In Anthem, who is the "Saint of the Pyre"?

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enotechris | College Teacher | (Level 2) Senior Educator

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Ayn Rand's Anthem is a novel which describes a dystopic future totalitarian culture. The lead character, named Equality 7-2521, witnesses a man being burned at the stake, whom he later describes as the "Saint of the Pyre." Equality 7-2521 gives him this name after he learns that the man was burned for discovering the Unspeakable Word, a word which Equality goes on to discover for himself.

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tinicraw | High School Teacher | (Level 1) Educator Emeritus

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Equality 7-2521 is an independent thinker who researches whatever information he can get his hands on. At one point, Equality is thinking about the Unmentionable Times and the wars he has heard about before the Great Rebirth. He then remembers his history lessons about the Great Rebirth. Apparently, there was a fire which started it. Equality elaborates as follows:

"Script Fire where all the scripts of the Evil Ones were burned, and with them all the words of the Evil Ones. Great Mountains of flame stood in the squares of the Cities for three months. Then came the Great Rebirth" (48-49).

He says that the Evil Ones had words that his civilization doesn't have anymore. He really wants to know what those words are. Equality remembers that one person knew one important word from the Evil Ones. They call that word the Unspeakable Word. If someone discovers that word, there are no questions asked, and the man is burned to death. In fact, Equality saw one man burned alive in the city's center a long time ago for knowing what that word was. He says that the memory of that day haunts him because he was only ten years old when he witnessed the execution by fire.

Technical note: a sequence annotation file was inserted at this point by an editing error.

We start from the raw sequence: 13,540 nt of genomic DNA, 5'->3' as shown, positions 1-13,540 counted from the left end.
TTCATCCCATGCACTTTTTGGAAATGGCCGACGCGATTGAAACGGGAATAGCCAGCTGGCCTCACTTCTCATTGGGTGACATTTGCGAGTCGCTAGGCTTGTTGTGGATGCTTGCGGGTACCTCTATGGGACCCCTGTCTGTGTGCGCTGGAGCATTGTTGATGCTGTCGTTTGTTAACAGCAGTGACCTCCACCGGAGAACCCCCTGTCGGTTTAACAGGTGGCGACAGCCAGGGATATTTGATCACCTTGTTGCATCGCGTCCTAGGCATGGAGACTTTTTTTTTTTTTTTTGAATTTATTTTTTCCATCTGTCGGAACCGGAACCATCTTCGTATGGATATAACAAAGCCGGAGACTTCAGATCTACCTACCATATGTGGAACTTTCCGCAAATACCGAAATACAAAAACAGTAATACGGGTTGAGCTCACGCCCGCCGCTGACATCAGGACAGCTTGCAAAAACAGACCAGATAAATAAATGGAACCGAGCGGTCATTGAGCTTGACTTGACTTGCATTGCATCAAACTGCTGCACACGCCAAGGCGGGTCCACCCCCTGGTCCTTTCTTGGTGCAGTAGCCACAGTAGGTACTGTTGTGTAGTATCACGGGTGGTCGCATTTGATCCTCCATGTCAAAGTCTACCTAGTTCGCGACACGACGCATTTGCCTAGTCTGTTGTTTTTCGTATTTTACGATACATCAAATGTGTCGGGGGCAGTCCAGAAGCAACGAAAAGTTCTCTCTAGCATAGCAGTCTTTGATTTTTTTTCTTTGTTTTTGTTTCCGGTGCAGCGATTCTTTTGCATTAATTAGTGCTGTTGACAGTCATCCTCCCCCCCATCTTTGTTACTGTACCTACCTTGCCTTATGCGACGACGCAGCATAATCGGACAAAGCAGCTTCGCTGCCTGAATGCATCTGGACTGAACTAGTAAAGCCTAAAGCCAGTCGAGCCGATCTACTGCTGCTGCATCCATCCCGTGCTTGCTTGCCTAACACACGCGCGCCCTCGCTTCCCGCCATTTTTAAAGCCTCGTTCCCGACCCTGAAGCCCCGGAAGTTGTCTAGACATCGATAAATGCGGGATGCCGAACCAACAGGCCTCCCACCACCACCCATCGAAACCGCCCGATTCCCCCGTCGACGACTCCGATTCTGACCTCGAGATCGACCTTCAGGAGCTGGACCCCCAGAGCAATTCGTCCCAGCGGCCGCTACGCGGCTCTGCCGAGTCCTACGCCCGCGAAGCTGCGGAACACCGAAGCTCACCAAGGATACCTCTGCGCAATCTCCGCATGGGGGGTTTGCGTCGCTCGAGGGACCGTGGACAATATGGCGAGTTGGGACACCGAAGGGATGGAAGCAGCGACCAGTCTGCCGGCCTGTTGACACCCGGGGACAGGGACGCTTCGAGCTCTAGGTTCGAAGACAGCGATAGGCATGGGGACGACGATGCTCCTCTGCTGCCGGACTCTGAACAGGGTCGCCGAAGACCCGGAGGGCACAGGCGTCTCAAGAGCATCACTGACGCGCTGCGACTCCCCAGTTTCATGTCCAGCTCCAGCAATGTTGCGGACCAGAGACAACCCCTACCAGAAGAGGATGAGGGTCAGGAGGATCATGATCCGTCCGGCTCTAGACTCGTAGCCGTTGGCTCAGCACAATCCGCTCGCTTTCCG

Equality remembers the day of the execution. He remembers the blonde-haired man who walked towards his execution with confidence. His face was calm even though people yelled at him and spit on him. As the man was burning, Equality feels as though he looked right at him through the crowd and it is something that he never forgot. As a result, Equality has always wondered what the Unspeakable Word is, and he refers to this confident and brave man as the "Saint of the pyre" (51). It isn't until the end of the book that Equality discovers that the word is "I."


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